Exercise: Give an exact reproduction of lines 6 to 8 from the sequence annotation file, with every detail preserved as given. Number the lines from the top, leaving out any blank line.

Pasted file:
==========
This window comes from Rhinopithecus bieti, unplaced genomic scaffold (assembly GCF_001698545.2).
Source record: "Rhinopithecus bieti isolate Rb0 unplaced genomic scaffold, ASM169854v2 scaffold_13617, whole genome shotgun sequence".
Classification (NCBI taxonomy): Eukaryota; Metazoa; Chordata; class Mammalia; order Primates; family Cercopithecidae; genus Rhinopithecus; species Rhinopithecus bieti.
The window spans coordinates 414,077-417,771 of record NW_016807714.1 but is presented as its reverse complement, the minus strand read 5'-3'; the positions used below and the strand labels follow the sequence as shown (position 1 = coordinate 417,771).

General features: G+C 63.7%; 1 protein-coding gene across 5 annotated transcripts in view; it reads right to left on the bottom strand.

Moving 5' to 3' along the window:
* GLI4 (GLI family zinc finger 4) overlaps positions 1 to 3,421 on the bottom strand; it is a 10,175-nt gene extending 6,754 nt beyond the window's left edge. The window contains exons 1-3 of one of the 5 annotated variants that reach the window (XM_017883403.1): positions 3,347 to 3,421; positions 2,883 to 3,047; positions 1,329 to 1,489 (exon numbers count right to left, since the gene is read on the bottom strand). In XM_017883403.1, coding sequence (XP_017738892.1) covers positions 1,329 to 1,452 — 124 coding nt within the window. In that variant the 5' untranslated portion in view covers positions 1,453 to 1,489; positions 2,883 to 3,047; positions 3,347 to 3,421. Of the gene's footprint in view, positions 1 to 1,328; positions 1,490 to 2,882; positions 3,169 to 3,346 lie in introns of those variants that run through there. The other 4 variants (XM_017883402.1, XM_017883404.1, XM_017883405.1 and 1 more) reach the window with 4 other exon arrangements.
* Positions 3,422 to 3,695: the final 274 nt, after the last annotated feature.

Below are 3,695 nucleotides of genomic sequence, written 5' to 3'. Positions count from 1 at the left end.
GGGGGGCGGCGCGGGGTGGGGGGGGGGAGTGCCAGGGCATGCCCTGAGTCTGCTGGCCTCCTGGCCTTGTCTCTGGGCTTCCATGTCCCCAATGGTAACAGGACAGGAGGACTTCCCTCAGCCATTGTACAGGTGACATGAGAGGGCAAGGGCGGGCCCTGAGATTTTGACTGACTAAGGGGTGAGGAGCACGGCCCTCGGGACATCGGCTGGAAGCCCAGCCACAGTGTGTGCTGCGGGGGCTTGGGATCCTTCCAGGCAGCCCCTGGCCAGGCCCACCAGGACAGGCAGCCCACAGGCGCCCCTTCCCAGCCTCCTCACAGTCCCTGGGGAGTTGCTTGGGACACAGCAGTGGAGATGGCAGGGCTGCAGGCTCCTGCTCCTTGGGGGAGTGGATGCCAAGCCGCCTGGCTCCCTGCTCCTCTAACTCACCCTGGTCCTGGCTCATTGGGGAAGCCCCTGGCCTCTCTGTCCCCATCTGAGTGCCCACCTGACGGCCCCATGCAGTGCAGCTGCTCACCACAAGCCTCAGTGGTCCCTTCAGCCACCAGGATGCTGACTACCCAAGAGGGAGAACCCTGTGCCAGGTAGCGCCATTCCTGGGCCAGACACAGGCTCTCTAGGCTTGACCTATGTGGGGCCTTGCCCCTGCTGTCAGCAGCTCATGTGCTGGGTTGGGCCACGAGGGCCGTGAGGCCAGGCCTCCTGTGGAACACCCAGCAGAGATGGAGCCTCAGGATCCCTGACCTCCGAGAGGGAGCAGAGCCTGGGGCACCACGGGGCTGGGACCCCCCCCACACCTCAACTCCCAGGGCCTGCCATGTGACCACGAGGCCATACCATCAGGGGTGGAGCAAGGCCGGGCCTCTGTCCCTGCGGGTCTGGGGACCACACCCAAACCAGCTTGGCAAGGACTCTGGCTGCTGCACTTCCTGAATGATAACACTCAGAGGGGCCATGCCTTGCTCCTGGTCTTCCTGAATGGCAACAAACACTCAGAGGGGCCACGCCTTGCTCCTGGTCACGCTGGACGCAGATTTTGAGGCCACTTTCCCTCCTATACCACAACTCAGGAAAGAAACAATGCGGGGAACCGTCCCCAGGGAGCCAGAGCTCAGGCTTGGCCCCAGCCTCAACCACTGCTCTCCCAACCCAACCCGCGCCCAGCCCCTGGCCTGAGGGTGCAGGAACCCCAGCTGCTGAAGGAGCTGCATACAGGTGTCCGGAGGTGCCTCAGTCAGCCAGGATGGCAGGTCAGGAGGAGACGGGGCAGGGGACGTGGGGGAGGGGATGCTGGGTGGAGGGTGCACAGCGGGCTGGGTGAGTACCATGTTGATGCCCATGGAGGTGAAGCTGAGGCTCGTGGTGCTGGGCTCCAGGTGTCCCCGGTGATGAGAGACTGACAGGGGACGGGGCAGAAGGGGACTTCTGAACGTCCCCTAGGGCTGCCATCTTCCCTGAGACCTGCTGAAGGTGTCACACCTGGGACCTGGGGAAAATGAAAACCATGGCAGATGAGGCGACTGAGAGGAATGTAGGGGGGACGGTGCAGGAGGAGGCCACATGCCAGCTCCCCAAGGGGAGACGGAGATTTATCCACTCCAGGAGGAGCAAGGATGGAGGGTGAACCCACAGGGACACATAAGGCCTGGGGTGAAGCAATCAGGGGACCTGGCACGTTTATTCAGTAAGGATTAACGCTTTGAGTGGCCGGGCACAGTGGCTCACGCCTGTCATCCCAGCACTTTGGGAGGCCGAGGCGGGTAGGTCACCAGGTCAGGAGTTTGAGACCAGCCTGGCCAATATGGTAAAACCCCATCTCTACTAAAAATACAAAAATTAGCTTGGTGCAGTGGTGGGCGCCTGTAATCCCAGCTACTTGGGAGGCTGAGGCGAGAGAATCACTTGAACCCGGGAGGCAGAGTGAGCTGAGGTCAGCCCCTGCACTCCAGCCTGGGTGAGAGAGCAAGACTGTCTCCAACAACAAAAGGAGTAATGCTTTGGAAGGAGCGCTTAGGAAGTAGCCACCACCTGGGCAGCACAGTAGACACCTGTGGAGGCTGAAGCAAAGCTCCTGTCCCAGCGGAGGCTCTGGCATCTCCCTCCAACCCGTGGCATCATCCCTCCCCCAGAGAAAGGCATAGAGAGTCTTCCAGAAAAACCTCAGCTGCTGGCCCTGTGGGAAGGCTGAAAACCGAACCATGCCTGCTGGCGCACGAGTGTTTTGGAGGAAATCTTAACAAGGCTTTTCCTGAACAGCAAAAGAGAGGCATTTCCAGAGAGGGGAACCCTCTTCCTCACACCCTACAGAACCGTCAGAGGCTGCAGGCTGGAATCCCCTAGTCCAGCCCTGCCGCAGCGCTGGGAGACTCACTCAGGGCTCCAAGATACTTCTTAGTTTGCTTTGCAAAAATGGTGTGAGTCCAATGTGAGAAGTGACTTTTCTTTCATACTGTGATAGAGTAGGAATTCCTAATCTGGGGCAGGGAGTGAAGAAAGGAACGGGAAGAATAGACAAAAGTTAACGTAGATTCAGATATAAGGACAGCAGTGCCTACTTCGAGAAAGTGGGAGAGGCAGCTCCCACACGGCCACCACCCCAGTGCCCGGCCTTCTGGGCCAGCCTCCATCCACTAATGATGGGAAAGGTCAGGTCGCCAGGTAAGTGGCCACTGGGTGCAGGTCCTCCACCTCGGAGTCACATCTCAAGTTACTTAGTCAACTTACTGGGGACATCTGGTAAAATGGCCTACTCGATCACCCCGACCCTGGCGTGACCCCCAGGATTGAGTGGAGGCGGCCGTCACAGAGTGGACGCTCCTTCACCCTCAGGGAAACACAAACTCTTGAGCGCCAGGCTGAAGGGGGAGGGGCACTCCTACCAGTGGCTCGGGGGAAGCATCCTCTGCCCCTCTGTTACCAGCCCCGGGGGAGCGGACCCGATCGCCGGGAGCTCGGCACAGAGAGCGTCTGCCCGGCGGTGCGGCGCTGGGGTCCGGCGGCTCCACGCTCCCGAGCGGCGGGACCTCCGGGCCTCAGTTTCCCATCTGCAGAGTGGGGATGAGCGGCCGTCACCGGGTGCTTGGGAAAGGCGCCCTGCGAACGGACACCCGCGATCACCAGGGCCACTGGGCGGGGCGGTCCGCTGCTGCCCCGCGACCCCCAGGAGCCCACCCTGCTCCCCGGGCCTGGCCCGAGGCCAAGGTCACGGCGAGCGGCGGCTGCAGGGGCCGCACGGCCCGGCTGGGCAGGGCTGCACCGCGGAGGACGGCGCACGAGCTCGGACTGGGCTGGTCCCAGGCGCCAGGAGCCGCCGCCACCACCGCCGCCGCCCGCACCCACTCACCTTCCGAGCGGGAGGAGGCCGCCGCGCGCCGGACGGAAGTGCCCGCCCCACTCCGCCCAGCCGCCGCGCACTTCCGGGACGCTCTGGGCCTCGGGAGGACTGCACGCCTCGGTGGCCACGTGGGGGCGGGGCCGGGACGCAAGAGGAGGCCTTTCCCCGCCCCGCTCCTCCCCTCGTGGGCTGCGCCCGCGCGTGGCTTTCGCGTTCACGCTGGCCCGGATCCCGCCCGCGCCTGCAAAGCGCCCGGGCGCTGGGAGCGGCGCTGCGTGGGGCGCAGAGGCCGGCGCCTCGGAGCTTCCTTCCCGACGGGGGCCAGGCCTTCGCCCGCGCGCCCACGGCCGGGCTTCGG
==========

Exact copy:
Moving 5' to 3' along the window:
* GLI4 (GLI family zinc finger 4) overlaps positions 1 to 3,421 on the bottom strand; it is a 10,175-nt gene extending 6,754 nt beyond the window's left edge. The window contains exons 1-3 of one of the 5 annotated variants that reach the window (XM_017883403.1): positions 3,347 to 3,421; positions 2,883 to 3,047; positions 1,329 to 1,489 (exon numbers count right to left, since the gene is read on the bottom strand). In XM_017883403.1, coding sequence (XP_017738892.1) covers positions 1,329 to 1,452 — 124 coding nt within the window. In that variant the 5' untranslated portion in view covers positions 1,453 to 1,489; positions 2,883 to 3,047; positions 3,347 to 3,421. Of the gene's footprint in view, positions 1 to 1,328; positions 1,490 to 2,882; positions 3,169 to 3,346 lie in introns of those variants that run through there. The other 4 variants (XM_017883402.1, XM_017883404.1, XM_017883405.1 and 1 more) reach the window with 4 other exon arrangements.
* Positions 3,422 to 3,695: the final 274 nt, after the last annotated feature.